A man with ties to Boston who is in federal custody after he was allegedly found to be carrying an assortment of weapons and other suspicious items in his checked baggage is refusing to cooperate with authorities, a federal law enforcement official said Wednesday.
Yongda Huang Harris, 28, who was detained at Los Angeles International Airport en route to Boston last Friday, has not explained why he wore body armor on his flight from Japan to Los Angeles and packed a smoke grenade, a hatchet, a gas mask, a biohazard suit, and body bags in his luggage, the official said.
“He has not been forthcoming,” said the official, who was not authorized to speak for attribution.
While Harris’s motives remained unclear, investigators had not found any evidence to suggest Harris had “any nexus to terrorism,” the official said.
Chris Williams — a spokesman for Harris’s lawyer, Steven Seiden — said that Harris was on his way to visit his mother. Williams said most of the items were legal and that Harris had no criminal history.
“There is no history of violence here,’’ said Williams, who added that Harris invoked his Fifth Amendment rights on the advice of his counsel. Williams said he did not know why Harris was carrying the items.
Seiden is also representing Mark Basseley Youssef, the California man linked to an anti-Muslim film that has led to violence in the Middle East. Youssef is in federal custody on charges of violating his probation.
Harris, who was charged with one count of transporting hazardous materials, will return to court Friday for a detention hearing. The charge carries a maximum penalty of five years in prison.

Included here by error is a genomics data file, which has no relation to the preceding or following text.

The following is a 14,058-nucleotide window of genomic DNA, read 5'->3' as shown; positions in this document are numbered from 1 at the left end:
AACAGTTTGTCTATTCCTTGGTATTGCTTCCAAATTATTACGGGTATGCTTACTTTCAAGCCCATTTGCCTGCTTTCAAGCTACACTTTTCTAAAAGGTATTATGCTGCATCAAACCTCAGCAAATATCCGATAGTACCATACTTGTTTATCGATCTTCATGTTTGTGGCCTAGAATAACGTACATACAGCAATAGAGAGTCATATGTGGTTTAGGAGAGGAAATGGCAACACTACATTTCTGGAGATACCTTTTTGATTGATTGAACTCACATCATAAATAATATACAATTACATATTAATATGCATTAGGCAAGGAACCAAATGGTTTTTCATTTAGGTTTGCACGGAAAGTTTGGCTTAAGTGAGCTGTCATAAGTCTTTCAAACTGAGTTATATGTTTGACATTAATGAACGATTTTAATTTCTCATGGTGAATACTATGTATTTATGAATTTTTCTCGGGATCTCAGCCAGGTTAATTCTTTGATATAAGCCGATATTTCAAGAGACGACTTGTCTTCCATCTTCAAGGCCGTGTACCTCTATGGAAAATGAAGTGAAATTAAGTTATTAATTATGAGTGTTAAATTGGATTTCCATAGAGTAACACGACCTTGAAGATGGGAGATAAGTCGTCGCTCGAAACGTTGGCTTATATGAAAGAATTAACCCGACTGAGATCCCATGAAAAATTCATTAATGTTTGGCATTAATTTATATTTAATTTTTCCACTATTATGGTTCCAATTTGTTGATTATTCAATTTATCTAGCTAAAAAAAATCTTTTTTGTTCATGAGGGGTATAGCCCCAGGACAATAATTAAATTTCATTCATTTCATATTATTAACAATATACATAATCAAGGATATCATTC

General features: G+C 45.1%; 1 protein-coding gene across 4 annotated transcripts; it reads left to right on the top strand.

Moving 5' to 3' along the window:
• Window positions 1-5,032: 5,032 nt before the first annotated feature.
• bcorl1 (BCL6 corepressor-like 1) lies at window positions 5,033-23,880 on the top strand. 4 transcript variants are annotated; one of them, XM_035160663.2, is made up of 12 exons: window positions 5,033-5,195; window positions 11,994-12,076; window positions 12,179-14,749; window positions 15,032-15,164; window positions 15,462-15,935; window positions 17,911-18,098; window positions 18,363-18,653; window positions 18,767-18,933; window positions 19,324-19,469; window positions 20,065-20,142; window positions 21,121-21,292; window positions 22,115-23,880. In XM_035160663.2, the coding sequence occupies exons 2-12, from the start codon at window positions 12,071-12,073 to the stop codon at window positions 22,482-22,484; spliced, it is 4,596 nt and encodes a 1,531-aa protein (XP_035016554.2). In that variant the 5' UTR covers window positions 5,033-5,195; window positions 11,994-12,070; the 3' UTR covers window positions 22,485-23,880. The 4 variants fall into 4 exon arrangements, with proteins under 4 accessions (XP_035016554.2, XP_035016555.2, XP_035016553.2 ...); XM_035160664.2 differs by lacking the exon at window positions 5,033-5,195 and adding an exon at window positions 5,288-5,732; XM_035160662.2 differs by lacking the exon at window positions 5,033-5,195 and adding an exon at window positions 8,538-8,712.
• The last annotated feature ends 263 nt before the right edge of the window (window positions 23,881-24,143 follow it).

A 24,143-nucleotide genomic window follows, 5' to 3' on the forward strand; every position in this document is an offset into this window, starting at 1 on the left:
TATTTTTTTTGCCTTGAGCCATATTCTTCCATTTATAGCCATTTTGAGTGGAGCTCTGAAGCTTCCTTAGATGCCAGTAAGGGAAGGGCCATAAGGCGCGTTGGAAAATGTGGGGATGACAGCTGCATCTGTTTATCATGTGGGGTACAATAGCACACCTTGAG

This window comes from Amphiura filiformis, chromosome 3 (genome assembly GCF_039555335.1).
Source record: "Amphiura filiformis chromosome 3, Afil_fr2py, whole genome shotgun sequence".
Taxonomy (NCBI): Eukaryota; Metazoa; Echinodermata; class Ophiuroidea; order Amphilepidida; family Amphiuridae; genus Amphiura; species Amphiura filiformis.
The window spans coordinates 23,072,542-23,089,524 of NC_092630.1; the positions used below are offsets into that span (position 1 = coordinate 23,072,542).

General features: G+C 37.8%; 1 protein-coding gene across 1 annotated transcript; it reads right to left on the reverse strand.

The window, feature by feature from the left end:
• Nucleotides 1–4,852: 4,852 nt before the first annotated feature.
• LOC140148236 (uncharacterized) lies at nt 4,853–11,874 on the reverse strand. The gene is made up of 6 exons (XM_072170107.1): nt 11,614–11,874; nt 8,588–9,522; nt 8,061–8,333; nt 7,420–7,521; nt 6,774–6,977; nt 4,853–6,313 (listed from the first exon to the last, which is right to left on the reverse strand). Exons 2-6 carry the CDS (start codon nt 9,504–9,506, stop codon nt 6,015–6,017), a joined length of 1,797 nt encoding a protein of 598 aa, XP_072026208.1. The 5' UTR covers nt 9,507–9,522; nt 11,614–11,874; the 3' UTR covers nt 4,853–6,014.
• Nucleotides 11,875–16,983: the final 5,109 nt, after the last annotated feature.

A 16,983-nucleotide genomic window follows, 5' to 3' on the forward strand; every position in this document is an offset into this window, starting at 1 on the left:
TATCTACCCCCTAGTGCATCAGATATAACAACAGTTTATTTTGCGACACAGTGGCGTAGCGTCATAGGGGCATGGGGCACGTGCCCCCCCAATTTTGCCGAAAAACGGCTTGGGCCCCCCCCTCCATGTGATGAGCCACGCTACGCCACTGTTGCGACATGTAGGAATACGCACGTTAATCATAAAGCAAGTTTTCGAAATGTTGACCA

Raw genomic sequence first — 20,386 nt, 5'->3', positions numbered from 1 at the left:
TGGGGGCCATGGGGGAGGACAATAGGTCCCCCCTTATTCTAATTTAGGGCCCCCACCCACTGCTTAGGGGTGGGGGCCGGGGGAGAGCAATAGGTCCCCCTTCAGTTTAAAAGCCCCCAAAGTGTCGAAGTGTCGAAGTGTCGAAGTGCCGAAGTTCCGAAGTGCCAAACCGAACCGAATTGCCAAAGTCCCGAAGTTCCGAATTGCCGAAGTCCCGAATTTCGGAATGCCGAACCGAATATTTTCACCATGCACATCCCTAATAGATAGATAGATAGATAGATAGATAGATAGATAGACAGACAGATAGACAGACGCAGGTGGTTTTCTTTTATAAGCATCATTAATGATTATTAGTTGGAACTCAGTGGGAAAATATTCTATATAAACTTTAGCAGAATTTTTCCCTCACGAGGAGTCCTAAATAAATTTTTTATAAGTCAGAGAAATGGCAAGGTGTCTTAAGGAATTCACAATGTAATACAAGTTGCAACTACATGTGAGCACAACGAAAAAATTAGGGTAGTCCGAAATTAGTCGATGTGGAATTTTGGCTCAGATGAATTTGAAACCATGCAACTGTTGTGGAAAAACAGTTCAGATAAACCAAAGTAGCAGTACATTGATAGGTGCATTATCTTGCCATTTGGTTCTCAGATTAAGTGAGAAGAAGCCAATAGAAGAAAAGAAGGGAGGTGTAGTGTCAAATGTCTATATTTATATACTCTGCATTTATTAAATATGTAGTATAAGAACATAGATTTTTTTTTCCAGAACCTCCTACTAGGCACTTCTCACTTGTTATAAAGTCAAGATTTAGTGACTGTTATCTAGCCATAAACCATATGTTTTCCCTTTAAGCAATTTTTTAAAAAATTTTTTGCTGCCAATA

Blake Chow, assistant commanding officer in the Los Angeles Police Department’s counterterrorism bureau, said by e-mail that Harris did not appear to have a prior criminal record, and it was unclear what he did for a living.
Chow said he did not know where Harris had obtained the suspicious items, which included three billy clubs, handcuffs and leg irons, various masks, duct tape, and a device to repel dogs. Harris had recently been living and working in Japan, authorities said.
“There, unfortunately, is not much known about him,” Chow wrote. “He had ties to Boston that we haven’t been able to verify.”
Harris is a naturalized US citizen. Harris’s family, whose listed address is in Dorchester, could not be reached for comment.
A student named Yongda Harris graduated from Boston University’s Metropolitan College in 2010. The university said Wednesday that federal regulations forbid them from confirming whether Harris was ever a student there.
Customs officers detained Harris at LAX after noticing he was wearing a bulletproof vest and flame retardant pants underneath a trenchcoat, according to a court affidavit. Two officers searched his luggage, then escorted him to a detention cell and patted him down.
The smoke grenade found in his luggage would fill an airplane cabin with smoke, an agent stated in the affidavit, and was capable of starting a fire. The device is prohibited on airplanes.
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